Sue Robins was checking her email on Tuesday when she noticed a message from the B.C. government with “Transition Information” as the subject line.
Inside, roughly 552 words detailed what Robins would need to soon do so that her son, Aaron, can continue to access services for people with disabilities. But it wasn’t the forms or lengthy checklist that caught her eye. Instead, it was an outdated and derogatory two-word term for people with disabilities, used twice, that sparked feelings of anguish and frustration.
“Clearly no families were engaged to review this letter before it went out,” Robins said on Twitter.
“In 2020, the ‘R’ word isn’t used in front of families or people with intellectual disabilities even in the hospital for medical reasons. Language matters. Do better.”
Nowadays, this is where 98% of my grief stems: I get a generic email from the Ministry of Child + Youth Development + they use the term ‘mental r*tardation* not once but twice. /1 pic.twitter.com/ueXYwjBoHk
— sue robins (@suerobinsyvr) February 18, 2020
Black Press Media obtained the email, which was sent by Children and Youth with Special Needs, a department within the Ministry of Children and Family Development. The term “mental retardation” can be read twice in the email.
It’s unclear how many people received the email, but appeared to be targeted at parents and guardians in the Lower Mainland.
“Mental retardation” was once a medical term used in the Diagnostic and Statistical Manual of Mental Disorders, a guide used by the medical industry for diagnosing mental disorders. But the outdated terminology was replaced in 2013 with the term “intellectual disability” after then-U.S. President Barack Obama signed a law which required its predecessor to be stricken from federal records.
The ministry said in a statement to Black Press Media that the email was part of an older correspondence template and is being updated.
“We sincerely apologize for any distress the letter has caused,” the statement reads. “The ministry values inclusivity and we understand the profound effect labelling can have on children, youth and families.”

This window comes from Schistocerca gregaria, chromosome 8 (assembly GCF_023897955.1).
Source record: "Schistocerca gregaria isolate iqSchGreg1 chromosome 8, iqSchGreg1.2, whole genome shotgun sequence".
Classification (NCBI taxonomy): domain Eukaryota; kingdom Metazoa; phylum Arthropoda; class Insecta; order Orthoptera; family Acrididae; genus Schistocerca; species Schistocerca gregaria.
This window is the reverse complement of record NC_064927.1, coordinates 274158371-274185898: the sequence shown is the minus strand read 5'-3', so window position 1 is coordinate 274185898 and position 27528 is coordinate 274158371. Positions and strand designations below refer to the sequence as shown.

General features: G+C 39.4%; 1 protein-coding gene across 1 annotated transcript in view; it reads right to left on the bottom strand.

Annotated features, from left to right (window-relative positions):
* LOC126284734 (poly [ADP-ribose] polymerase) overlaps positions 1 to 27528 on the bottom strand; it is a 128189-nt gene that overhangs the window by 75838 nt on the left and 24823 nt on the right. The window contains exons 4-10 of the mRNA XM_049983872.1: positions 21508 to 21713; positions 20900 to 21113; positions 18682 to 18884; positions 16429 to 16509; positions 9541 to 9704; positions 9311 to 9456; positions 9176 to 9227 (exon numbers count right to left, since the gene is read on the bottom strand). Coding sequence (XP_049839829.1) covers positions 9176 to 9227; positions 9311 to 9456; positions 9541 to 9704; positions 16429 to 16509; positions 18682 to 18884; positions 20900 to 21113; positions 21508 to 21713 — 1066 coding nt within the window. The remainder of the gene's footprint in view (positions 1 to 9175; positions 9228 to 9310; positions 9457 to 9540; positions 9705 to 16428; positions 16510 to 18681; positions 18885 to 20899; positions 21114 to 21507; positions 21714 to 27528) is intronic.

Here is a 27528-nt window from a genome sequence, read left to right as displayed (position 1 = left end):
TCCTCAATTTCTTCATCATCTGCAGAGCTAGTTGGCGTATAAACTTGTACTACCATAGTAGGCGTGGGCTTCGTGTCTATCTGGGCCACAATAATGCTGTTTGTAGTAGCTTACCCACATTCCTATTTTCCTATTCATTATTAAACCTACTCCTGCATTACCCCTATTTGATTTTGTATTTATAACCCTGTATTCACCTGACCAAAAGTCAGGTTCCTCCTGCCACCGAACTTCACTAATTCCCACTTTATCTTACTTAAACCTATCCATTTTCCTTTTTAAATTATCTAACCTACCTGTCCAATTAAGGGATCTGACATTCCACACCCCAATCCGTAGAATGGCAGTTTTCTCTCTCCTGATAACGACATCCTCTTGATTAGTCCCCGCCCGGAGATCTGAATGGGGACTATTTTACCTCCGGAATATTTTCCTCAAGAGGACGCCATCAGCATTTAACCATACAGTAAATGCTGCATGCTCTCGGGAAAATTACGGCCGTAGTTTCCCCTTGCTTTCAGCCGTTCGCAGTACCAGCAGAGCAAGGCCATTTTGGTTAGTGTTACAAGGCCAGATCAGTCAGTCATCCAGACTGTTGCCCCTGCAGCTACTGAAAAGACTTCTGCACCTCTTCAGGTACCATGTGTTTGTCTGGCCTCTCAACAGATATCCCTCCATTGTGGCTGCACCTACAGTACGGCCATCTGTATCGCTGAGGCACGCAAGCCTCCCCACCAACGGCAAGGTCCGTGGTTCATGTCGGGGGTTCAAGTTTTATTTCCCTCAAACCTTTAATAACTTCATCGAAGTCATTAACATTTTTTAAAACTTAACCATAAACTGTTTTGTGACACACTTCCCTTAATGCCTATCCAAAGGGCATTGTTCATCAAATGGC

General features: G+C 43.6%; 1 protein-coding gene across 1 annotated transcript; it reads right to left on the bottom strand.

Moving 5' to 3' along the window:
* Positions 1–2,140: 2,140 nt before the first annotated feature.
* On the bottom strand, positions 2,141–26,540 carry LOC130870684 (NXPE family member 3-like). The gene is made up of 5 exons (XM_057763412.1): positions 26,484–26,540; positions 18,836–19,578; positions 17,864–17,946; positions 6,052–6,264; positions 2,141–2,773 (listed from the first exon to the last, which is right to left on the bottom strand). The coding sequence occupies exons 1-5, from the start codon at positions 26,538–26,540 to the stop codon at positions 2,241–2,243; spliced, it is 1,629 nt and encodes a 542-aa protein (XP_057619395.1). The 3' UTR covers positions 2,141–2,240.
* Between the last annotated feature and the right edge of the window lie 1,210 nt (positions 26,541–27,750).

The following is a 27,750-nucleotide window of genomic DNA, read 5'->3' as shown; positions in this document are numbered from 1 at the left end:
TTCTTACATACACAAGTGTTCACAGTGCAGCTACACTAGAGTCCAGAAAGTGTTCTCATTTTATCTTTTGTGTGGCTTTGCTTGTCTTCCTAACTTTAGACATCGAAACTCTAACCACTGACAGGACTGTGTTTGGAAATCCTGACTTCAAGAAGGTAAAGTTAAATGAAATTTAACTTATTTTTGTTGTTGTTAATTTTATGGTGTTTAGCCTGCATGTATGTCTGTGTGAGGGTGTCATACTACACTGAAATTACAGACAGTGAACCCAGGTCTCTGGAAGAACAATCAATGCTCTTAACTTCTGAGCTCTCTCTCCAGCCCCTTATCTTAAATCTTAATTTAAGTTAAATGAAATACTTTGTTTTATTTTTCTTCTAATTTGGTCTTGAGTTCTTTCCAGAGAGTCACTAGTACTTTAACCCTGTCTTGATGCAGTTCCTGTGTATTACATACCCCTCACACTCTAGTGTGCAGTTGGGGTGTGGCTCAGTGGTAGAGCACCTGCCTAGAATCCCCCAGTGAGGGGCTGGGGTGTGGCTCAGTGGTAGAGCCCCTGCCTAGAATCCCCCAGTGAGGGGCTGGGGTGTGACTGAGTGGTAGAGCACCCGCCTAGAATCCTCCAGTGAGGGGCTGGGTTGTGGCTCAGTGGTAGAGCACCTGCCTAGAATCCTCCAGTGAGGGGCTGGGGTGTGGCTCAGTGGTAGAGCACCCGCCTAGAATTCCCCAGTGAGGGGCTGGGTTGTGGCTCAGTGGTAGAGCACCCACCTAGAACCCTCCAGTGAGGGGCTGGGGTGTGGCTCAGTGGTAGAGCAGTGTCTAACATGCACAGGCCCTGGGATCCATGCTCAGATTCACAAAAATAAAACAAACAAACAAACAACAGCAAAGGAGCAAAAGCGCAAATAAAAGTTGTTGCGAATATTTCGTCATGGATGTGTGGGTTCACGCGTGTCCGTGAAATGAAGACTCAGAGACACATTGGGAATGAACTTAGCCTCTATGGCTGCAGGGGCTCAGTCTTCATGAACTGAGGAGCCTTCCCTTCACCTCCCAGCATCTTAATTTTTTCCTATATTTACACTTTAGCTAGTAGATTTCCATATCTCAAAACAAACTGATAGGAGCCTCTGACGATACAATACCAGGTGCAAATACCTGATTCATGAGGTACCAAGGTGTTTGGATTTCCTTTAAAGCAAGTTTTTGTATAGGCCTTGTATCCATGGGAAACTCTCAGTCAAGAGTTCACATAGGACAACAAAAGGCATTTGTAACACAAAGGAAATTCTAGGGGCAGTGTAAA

But Robins disagrees, and feels “like they are out of touch with the people they are serving,” she said in a phone interview.
“Anyone remotely in touch with our community and the community of disabled people and kids should know the ‘R’ word is the worst possible word.”
The derogatory and hurtful word may no longer be used in medical journals, but it can still be found in comedy sketches and other pop culture, and used on social media.
It’s a word that Aaron, who is 16 years old and has Down syndrome, has heard in the schoolyard.
The teen had one comment about the letter: “Why is the government calling me the ‘R’ word?”
Aaron has a go talking to hospital staff too. He says he’d like doctors to treat him with respect because he has Down syndrome. 💣 pic.twitter.com/Su8tspYV5l
— sue robins (@suerobinsyvr) November 25, 2019
Robins said she wants the ministry to better understand people in the disability community and avoid mistakes like this in the future. She suggested forming a committee of those with lived experiences to get feedback on its communications and how its services are delivered in general.
“If they did that and created a more person-centered system, then the whole thing would be turned upside down,” she said, adding that it could be just what is needed to make navigating the government requirements to access services less complex and tedious.
“It’s not centered on Aaron right now, it’s a part-time job to figure out.”
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